Without world trade, the emission of greenhouse gases in countries like China could potentially be even higher than today, according to the study. Western countries often export goods like machines that need a lot of energy in the production process. Usually, this energy stems from comparatively clean production processes. On the other hand, China produces a lot of export goods like toys, whose production needs relatively little energy, but stems from emission-intensive coal power plants. If China with its fossil energy mix had to produce more energy-intensive goods itself instead of importing them, emissions would increase. "In the end, interventions in world trade could do more harm than good," says co-author Robert Marschinski from PIK and Technische Universität Berlin.

"The crucial question is how clean or how dirty national energy production is in each case"

"Crucial for CO2 transfers is not only world trade, but also the question of how clean or dirty national energy production is in each case," Marschinski emphasizes. To look only at CO2 transfers could be misleading. If for instance the European Union were to adopt new low emission production methods, its net imports of CO2 could increase even though there is no relocation of production.

"To really justify trade-policy interventions like the much discussed CO2 tariffs, further analysis would be needed -- the observed CO2 transfers alone are not enough as a basis," Marschinski explains. "Such measures cannot replace what it really takes: more international cooperation." Binding global climate targets could give incentives for investors to promote low-emission technologies. Innovations in efficiency could get financial support, and regional emission trading systems could be linked with each other, Marschinski says. "All this could help to achieve climate protection targets in an economically reasonable way."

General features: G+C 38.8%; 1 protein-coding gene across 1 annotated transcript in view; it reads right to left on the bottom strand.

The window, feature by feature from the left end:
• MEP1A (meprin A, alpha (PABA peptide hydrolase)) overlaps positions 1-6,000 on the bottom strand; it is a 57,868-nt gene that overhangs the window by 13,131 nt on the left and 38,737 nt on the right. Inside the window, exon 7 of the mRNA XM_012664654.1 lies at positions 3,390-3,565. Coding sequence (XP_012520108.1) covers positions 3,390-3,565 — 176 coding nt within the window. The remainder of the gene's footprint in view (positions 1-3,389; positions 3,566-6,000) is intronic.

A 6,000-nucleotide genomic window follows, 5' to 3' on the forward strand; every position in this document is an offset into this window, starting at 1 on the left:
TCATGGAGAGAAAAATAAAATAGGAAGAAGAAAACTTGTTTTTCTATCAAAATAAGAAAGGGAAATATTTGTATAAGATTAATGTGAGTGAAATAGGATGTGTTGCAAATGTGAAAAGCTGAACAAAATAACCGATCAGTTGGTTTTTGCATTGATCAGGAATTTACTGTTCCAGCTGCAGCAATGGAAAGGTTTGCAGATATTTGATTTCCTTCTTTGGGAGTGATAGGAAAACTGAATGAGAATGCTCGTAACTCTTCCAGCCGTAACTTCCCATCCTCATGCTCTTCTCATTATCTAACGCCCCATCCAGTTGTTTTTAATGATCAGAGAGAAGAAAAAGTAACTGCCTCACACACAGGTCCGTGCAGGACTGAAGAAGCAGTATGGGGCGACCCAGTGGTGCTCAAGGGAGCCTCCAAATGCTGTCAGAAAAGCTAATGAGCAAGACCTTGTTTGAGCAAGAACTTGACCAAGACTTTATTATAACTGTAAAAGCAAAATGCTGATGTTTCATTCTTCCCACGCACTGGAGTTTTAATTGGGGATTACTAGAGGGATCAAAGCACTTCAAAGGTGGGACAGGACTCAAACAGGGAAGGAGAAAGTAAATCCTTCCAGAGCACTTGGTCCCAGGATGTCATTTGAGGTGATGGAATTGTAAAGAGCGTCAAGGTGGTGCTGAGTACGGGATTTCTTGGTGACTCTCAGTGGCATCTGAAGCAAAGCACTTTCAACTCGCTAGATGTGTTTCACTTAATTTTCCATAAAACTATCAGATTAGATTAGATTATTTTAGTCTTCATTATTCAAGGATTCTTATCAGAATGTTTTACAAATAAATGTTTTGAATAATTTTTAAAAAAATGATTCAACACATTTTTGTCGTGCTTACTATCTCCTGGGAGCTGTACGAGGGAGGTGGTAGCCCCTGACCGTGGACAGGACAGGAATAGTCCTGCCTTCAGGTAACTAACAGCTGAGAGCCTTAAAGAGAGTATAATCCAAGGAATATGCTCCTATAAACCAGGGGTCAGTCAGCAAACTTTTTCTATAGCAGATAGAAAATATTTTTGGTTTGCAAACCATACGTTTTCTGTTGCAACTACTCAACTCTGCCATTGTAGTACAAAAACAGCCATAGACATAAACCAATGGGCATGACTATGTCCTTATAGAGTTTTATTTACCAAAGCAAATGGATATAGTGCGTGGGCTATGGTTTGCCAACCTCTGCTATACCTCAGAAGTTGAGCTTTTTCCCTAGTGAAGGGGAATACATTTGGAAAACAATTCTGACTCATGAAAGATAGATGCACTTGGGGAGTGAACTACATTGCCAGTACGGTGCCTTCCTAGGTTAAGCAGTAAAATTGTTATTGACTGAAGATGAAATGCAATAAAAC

Story Source:

The above story is based on materials provided by Potsdam Institute for Climate Impact Research (PIK). Note: Materials may be edited for content and length.


Journal Reference:

  1. Michael Jakob, Robert Marschinski. Interpreting trade-related CO2 emission transfers. Nature Climate Change, 2012; DOI: 10.1038/nclimate1630

Cite This Page:

Potsdam Institute for Climate Impact Research (PIK). "Constraining world trade is unlikely to help the climate, study finds." ScienceDaily. ScienceDaily, 23 September 2012. <www.sciencedaily.com/releases/2012/09/120923145056.htm>.
Potsdam Institute for Climate Impact Research (PIK). (2012, September 23). Constraining world trade is unlikely to help the climate, study finds. ScienceDaily. Retrieved April 23, 2014 from www.sciencedaily.com/releases/2012/09/120923145056.htm
Potsdam Institute for Climate Impact Research (PIK). "Constraining world trade is unlikely to help the climate, study finds." ScienceDaily. www.sciencedaily.com/releases/2012/09/120923145056.htm (accessed April 23, 2014).